Richard Baxter (1615-91), the puritan divine
ejected from Kidderminster (Worcs.) in 1662,
moved to Acton in 1663 and lived near the parish
church. (fn. 37) He observed that the Independent
ministries of Philip Nye, 1643-56, and Thomas
Elford, 1656-61, had resulted in loss of support
for 'the Independent separating vigour', because
they had admitted to communion only two out of
the entire parish. When the Act against Conventicles expired, many came from neighbouring
parishes to hear Baxter preach, but since he also
took his followers to services in the parish
church, a separate church was not established
and nonconformist meetings do not appear to
have survived Baxter's departure in 1670, when
he was prosecuted after complaints by the rector,
Bruno Ryves, for holding a conventicle. (fn. 38) In
1690-2 Acton was considered to have nonconformist assemblies, but no minister was recorded. (fn. 39) Between 1703 and 1716 children were
born to two dissenting families in the parish, (fn. 40)
and in 1766 only one dissenting family was noted.
By 1790, however, there were several
Methodists, who were said to have a meeting
house. (fn. 41)
In the early 19th century both Independents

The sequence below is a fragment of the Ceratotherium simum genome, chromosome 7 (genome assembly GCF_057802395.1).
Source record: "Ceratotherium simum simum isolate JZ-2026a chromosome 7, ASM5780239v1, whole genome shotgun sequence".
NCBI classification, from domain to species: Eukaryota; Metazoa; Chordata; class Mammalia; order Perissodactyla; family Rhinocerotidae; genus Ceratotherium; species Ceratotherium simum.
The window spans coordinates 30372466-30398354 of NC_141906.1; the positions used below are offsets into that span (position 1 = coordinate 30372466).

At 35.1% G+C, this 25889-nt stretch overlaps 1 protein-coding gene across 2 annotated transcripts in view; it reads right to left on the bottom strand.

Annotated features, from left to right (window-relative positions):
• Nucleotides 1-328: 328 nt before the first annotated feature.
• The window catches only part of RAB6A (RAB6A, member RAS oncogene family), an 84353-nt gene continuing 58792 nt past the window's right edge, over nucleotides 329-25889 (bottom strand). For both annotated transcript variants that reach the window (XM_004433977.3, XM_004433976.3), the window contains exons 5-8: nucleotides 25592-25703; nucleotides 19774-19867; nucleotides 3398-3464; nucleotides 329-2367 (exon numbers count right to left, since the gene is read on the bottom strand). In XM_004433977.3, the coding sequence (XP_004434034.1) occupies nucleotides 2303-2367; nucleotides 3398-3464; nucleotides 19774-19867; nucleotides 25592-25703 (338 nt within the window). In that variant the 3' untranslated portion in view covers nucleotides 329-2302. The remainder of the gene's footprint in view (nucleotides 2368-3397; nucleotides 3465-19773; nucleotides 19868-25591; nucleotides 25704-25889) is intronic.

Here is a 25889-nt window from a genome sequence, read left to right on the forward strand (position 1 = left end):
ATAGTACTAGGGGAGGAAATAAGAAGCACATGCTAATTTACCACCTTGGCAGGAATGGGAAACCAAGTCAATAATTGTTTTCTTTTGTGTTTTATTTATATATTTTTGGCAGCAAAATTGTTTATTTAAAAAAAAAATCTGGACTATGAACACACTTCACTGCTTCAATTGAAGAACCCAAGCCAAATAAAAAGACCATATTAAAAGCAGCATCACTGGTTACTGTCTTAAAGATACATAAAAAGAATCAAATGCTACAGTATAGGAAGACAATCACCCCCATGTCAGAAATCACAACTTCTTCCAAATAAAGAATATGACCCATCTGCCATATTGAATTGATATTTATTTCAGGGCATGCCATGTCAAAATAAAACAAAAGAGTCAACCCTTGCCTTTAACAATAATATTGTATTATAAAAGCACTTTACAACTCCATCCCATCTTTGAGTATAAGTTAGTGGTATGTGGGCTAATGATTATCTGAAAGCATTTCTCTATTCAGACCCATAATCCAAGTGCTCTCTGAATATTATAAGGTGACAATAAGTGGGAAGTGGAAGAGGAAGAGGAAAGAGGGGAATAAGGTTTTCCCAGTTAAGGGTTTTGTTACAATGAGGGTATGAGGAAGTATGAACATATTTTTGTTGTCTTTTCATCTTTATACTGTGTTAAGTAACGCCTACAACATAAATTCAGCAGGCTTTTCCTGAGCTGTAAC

and Wesleyans were active. In 1804 Protestant
dissenters registered for worship a house in the
possession of William Gee, (fn. 42) and in 1810
Calvinists registered another house for worship
and a Sunday school in the western end of the
parish. (fn. 43) In 1817 Calvinists registered their
newly built chapel on Acton hill, besides a shed
adjoining the house of John Charles Gee, (fn. 44) and
the chapel was also used by Baptists and
Wesleyans until they built their own churches.
Dissenters from East Acton and Hammersmith
registered the ground floor of a house in East
Acton belonging to Mrs. Ann Carter in 1820, the
minister being Thomas Crabb of Belmont House
academy, Turnham Green. (fn. 45) They registered
another building in East Acton in 1831 and a
house in the middle of the village in 1836. (fn. 46)
In 1851 only the Congregationalists and the
Wesleyans had recognized congregations, with
attendances of 80 and 176 respectively. (fn. 47) Nonconformist activity remained sporadic until the
rise in population in the late 19th century.
Wesleyans built a new chapel in 1857, Baptists in
1865, and Congregationalists in 1871, and all
three sects had started missions in the south part
of the parish by the 1880s. (fn. 48) By 1890 they had
been joined by Primitive Methodists, United
Methodists, Strict Baptists, and Plymouth
Brethren, (fn. 49) and soon afterwards by the Salvation
Army, Society of Friends, and Unitarians. On
one Sunday in 1903 Baptists had the most
attendances with 1,130, the Methodist sects had
874, and Congregationalists 845. The next
largest groups were the Brethren with 305 and
the Salvation Army with 235. Altogether nonconformist worshippers totalled 3,826, compared with 4,718 Anglicans and 427 Roman
Catholics. (fn. 50)
New activity in the 20th century was mainly
confined to missions, mostly short lived, by
undesignated Christian sects. Buildings were
erected by the established denominations between the World Wars at Acton Green and, with
the spread of housing, in East Acton. After the